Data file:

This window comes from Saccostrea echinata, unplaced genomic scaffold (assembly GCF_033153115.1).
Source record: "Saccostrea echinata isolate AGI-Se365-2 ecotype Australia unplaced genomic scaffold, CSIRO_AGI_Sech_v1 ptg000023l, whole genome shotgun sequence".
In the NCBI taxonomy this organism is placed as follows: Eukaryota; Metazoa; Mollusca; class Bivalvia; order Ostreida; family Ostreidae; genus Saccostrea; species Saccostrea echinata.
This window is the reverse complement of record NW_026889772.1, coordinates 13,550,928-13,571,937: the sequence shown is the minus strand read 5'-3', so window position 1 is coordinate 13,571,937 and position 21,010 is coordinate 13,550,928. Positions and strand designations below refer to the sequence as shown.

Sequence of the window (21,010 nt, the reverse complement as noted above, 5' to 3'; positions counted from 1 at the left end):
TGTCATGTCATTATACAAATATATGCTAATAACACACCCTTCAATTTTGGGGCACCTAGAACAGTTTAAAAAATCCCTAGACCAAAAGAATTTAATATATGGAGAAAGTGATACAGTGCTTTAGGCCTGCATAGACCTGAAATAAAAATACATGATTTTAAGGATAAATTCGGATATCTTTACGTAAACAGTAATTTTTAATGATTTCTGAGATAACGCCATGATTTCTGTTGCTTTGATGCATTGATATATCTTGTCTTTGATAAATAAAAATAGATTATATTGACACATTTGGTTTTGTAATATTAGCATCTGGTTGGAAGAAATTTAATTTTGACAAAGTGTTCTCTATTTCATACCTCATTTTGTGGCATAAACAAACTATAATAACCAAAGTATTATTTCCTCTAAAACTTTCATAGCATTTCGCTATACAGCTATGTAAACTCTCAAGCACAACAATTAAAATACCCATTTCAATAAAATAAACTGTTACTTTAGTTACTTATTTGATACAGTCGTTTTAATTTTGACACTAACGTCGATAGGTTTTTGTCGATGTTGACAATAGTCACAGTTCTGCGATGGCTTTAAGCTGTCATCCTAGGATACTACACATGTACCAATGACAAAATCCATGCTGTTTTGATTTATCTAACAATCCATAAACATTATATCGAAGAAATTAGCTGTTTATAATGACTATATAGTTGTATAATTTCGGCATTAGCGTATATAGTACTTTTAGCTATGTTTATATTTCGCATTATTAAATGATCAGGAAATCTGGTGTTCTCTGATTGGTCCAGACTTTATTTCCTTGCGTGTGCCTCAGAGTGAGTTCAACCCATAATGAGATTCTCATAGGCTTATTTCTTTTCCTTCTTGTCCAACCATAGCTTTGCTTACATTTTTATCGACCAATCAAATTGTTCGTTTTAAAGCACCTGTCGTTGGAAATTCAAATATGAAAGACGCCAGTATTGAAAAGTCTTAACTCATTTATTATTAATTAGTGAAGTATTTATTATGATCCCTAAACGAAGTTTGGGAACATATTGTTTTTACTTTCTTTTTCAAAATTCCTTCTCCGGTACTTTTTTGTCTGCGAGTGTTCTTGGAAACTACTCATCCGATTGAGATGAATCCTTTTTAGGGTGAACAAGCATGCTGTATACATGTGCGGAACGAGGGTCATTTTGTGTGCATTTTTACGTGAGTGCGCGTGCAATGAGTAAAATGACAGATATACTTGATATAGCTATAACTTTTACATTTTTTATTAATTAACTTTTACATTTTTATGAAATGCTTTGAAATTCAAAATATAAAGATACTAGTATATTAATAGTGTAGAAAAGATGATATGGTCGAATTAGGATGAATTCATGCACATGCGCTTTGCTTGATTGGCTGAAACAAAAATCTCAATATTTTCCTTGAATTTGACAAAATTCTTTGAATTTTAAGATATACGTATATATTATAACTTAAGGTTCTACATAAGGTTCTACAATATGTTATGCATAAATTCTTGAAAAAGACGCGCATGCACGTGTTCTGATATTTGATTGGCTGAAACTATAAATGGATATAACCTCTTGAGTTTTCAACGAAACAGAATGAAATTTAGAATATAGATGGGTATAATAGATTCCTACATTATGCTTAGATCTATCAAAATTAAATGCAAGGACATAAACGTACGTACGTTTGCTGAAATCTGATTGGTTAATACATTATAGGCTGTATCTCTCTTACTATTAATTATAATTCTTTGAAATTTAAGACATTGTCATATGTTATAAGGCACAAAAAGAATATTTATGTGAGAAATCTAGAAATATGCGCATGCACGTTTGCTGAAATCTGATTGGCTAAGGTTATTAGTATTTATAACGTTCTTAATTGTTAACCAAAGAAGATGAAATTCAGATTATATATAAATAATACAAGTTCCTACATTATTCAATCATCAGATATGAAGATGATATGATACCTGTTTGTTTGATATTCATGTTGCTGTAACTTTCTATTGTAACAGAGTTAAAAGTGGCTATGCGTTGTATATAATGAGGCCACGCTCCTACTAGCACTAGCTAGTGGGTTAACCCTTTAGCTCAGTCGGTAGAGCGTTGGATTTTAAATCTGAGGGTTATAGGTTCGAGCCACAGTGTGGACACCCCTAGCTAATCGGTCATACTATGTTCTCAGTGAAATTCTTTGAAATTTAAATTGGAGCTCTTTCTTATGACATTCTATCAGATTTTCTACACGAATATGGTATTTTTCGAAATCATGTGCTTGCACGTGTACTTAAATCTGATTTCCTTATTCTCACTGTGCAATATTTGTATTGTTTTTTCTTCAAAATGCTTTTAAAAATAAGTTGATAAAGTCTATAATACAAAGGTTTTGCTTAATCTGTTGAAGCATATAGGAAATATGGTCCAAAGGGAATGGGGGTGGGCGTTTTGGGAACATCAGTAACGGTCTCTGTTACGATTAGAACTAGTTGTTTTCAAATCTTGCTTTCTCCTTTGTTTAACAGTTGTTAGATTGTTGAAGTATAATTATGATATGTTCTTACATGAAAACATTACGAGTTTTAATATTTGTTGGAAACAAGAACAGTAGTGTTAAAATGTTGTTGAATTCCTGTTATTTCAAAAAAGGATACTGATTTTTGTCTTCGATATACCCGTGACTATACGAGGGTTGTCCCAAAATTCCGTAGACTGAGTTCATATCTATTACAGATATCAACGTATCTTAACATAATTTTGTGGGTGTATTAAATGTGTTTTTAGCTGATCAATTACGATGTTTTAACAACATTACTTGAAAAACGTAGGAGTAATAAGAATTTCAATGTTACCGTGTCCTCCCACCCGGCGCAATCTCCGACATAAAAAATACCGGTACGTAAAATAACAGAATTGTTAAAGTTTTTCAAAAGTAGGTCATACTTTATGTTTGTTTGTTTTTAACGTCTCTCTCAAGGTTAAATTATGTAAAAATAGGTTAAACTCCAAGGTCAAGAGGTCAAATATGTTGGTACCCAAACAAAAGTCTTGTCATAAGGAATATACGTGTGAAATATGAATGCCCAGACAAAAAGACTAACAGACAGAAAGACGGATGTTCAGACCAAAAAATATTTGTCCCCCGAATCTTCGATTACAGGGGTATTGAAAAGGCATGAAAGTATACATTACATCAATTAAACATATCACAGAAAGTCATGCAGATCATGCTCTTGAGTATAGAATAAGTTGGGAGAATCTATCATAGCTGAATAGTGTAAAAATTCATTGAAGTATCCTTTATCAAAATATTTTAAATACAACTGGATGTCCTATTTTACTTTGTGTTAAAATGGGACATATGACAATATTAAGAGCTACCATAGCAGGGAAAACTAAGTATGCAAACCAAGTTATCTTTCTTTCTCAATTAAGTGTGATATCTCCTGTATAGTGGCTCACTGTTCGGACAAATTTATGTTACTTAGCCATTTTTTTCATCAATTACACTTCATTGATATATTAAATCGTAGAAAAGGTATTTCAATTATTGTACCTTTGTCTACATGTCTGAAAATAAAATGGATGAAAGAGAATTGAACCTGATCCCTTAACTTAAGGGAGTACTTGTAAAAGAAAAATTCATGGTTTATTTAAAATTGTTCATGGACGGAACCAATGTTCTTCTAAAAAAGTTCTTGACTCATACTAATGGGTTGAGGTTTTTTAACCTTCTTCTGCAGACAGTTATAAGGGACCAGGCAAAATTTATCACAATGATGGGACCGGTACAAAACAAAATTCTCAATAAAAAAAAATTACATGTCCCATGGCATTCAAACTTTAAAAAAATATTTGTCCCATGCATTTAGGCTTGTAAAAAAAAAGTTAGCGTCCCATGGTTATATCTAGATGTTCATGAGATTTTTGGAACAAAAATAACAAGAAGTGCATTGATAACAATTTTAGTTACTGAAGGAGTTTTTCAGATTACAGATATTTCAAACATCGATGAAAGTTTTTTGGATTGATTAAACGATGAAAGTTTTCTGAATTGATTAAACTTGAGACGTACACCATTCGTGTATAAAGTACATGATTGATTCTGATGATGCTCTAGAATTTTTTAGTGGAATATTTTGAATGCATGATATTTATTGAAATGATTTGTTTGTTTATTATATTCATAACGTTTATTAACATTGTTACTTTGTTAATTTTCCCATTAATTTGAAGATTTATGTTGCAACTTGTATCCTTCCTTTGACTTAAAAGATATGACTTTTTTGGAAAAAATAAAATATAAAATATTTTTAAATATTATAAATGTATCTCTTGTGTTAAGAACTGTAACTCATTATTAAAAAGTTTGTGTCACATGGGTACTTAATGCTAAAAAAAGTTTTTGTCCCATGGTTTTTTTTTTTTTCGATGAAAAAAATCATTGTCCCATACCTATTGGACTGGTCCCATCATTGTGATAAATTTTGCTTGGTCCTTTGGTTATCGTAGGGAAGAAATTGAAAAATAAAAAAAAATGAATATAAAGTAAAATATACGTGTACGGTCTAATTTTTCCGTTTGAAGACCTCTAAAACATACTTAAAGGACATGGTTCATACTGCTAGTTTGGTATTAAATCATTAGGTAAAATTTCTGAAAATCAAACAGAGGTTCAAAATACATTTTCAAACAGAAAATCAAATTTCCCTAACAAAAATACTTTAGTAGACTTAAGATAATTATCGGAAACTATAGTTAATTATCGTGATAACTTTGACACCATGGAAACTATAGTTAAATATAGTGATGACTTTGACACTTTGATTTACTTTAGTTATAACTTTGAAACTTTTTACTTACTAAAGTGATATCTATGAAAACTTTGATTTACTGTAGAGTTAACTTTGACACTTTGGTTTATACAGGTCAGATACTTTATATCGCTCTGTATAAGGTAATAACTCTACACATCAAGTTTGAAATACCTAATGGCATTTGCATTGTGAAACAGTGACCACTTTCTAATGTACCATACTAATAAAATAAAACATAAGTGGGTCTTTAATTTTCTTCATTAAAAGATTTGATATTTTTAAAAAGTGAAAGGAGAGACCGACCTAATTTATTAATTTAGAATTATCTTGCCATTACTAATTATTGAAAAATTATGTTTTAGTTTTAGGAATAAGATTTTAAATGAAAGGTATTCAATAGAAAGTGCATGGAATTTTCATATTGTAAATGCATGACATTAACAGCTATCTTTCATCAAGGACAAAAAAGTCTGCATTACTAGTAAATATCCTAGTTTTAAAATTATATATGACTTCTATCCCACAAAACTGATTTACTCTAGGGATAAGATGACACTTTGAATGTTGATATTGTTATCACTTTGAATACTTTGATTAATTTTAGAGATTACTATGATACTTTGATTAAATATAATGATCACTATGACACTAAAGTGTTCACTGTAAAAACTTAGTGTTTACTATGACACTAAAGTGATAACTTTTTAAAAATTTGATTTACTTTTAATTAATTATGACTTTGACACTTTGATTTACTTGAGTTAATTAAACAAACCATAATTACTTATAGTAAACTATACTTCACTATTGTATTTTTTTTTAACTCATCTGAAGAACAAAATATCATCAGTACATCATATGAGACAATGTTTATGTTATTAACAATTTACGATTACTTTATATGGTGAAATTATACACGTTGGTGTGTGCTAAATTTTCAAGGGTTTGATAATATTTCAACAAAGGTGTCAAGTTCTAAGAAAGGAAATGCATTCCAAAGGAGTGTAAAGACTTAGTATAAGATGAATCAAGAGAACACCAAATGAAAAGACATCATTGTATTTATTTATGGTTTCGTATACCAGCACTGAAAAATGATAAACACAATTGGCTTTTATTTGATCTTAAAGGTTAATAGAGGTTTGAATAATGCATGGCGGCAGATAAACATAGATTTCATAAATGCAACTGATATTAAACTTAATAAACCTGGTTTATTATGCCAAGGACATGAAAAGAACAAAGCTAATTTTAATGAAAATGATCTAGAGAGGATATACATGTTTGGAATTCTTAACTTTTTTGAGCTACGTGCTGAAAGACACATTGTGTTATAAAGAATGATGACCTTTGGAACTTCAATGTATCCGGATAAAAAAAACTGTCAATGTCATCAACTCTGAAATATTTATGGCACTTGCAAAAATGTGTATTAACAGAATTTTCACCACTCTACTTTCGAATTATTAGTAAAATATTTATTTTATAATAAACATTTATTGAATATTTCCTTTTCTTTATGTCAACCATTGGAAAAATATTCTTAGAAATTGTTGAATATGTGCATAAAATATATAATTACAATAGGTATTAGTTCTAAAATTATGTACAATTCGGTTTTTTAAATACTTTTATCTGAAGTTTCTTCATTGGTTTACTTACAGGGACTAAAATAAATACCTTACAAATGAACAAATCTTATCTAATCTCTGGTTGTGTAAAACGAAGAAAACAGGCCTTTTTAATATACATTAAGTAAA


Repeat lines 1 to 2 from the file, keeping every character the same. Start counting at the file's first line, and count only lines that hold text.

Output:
This window comes from Saccostrea echinata, unplaced genomic scaffold (assembly GCF_033153115.1).
Source record: "Saccostrea echinata isolate AGI-Se365-2 ecotype Australia unplaced genomic scaffold, CSIRO_AGI_Sech_v1 ptg000023l, whole genome shotgun sequence".